Happy runniversary to me!
Sunday 16th October was exactly 364 days after my first ever 10K race and to celebrate this I ran the Cardiff Half Marathon. I had really hoped that this would be the race that I finally got my first sub-2hr half marathon, but alas it was not meant to be. I finished the race in 2:05:10 – not even a PB! I did finish though, and it was only a few minutes outside of my fastest time.
The race itself was, if I’m honest, pretty awful. The Cardiff Half Marathon is marketing itself as a major event in the Welsh athletics calendar, and as such it turned out a pretty big crowd – 10796 runners – but the organisation of the day wasn’t quite slick enough for an event of that size.
The runners village was very well equipped, with excellently organised baggage storage and enough toilets for an event of that size. However many of the toilets were hidden beneath a bridge at the far end of the village and so runners formed an enormous queue for the visible few until rumours of these ‘secret’ loos reached those of us waiting at the back. Also, the village was open to everyone, not just runners, so the area was very overcrowded with family members and supporters, pushchairs and dogs.
The overcrowding continued through to the starting pens. Spectators and runners shared the same paths to the starting pens which meant that I had to fight through the crowds to try and get into the starting pen in the appropriate place. In the end me and several others opted to climb over the barriers rather than push all the way to a gate. And this was 20 minutes before the race start – I dread to think about the chaos for anyone who tried to get in any later!
In the pen, everything felt a bit calmer. The crowd of runners seemed quieter than usual and so I didn’t feel comfortable striking up conversation with anyone next to me. Normally race starts feel a bit more sociable, but perhaps we were all recovering from our traumatic journey through the runners village. Once the race started though it all felt normal enough. There was the familiar overcrowding of the first mile or two, but as the route swept around the bay towards Cardiff Castle we soon spread out and I made excellent time through the first 5 miles. All of my training around hilly Hampstead seemed to have paid off as I approached the 5 mile marker 2 minutes shy of my target time but with no noticeable extra effort. The route however took an unpleasant turn after Cardiff Castle and my times took a knock as a result.
The race route was new this year after it had been discovered that 2010’s route through the city centre and beautiful parks had only been 12.9 miles long. The organisers of the Cardiff HM seemed to have taken the term ‘road race’ a little too seriously though and by the time I reached the 6 mile marker I had passed under a flyover and was climbing a gradient onto a dual carriageway – not quite the scenic run around Cardiff I had hoped for! I hoped that the dull grey road would just be a brief part of the course, but alas, as I squinted through bright sunshine at the road ahead I could see miles and miles of runners. Even worse, the runners were doubling back past the 10 mile marker.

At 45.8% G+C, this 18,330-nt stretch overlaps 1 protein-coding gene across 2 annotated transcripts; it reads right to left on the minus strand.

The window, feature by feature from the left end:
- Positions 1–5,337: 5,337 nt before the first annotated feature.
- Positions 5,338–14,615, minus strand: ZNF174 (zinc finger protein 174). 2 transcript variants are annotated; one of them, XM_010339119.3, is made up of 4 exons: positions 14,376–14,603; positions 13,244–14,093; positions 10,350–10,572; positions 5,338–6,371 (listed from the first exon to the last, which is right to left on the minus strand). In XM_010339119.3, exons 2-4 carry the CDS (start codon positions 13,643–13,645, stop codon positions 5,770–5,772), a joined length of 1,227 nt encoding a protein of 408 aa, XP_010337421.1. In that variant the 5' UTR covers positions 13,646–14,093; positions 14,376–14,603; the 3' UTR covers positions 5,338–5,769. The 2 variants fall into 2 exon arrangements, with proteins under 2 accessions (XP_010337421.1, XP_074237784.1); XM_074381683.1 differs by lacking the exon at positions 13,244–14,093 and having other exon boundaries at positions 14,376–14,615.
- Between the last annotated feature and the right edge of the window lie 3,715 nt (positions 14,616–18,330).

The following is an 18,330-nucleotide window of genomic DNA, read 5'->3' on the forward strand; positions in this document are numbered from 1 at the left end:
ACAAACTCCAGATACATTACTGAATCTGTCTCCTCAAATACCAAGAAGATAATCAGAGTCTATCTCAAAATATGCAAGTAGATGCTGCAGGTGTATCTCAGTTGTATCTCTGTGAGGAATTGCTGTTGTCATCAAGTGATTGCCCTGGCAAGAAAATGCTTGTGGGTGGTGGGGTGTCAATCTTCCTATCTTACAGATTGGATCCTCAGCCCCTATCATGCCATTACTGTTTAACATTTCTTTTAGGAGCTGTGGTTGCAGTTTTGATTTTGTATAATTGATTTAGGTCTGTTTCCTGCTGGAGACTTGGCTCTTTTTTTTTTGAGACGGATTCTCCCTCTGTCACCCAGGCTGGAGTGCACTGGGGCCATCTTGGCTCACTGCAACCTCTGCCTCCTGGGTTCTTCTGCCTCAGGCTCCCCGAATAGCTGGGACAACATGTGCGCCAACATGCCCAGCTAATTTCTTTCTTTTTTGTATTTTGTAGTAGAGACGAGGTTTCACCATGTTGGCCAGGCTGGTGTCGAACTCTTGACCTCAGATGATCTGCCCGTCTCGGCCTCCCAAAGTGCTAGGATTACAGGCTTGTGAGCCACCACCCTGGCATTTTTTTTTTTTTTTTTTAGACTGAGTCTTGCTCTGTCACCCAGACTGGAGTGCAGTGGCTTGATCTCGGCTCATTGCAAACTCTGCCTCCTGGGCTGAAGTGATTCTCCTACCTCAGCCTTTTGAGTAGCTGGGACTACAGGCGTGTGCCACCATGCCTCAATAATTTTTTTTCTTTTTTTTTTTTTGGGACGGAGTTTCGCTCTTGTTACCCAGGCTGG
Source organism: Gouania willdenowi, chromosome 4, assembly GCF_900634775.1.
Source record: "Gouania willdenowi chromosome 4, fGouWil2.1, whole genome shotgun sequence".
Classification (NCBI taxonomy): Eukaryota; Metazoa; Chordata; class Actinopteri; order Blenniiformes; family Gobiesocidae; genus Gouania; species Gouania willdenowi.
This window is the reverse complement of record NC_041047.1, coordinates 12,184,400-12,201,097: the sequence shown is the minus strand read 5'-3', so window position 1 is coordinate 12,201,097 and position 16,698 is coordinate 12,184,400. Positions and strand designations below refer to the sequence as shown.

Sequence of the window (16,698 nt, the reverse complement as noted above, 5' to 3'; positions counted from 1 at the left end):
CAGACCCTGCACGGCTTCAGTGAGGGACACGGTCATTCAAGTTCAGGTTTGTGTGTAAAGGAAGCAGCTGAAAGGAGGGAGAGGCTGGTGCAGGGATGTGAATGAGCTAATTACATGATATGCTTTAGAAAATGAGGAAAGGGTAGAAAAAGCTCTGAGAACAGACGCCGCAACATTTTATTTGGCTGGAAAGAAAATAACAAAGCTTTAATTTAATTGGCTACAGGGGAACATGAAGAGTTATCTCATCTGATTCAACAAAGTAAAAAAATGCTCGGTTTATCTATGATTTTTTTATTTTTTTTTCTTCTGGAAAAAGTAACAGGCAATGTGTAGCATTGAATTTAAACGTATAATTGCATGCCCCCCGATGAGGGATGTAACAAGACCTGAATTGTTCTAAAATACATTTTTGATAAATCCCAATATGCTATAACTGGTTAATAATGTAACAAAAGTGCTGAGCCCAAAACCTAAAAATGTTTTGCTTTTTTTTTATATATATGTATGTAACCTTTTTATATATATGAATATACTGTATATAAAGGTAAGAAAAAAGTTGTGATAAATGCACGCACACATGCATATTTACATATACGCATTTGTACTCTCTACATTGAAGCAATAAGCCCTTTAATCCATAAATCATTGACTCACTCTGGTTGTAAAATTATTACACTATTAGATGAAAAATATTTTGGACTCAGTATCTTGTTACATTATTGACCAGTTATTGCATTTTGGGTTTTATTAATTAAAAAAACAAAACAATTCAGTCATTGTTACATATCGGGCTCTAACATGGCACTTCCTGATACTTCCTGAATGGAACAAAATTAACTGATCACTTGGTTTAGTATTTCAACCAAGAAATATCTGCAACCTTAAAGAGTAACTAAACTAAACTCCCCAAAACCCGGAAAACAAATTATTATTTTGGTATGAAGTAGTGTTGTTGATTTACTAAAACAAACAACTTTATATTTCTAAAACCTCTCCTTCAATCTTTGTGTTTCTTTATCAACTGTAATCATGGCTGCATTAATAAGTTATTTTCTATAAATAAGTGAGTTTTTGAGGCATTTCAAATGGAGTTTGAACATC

I was going to be stuck running on this dual carriageway for over 5 miles.
I want to say that I chatted with fellow racers to pass the time, that the cheers of spectators distracted me from the drab surroundings, and that my specially made playlist made this chunk of the race pass quickly, but none of this is true. Everyone else seemed as miserable as me at the sight of the zombie-like progression moving along the road for miles ahead. There were no spectators, no encouragement, no cheers. And whilst my playlist did prove to be excellent, it’s difficult to be roused by Million Dead or sing along to KT Tunstall when you’re trying to shield the sunshine from your eyes long enough to see where you’re going, but not pay attention to the zombie parade on the horizon…
I hate to be so down on the event because I had been looking forward to it for so long, but if the reviews left by other runners on the Runners’ World website are anything to go by, I’m certainly not alone in this opinion. And the monotonous route definately took its toll on my running. By the time I had doubled back down the dual carriageway my pace had slowed and I was 3 minutes below my 10 mile target.
And to add insult to injury, I was overtaken by a runner in an emu-riding costume.
I’m not blaming the route for me missing my sub-2hr aim. To be honest, the course probably has really good PB potential as it is pretty flat and the dual carriageway was at least wide enough to accomodate all of the runners. But as an event that I had been looking foward to, and looking forward to sharing with my family, I am very disappointed. If you have few expectations of a race of this size and little or no experience to compare it too, then you may forgive the organisers for the overcrowded start, poorly organised finish and mind-numbingly dull course. Indeed, as the race is targetted at charity runners perhaps the organisers are not concerned with the demands and expectations of regular runners. But if the the Welsh Athletics Association is planning on making the Cardiff Half Marathon one of their flagship events, they are definately going to have to buck up their ideas.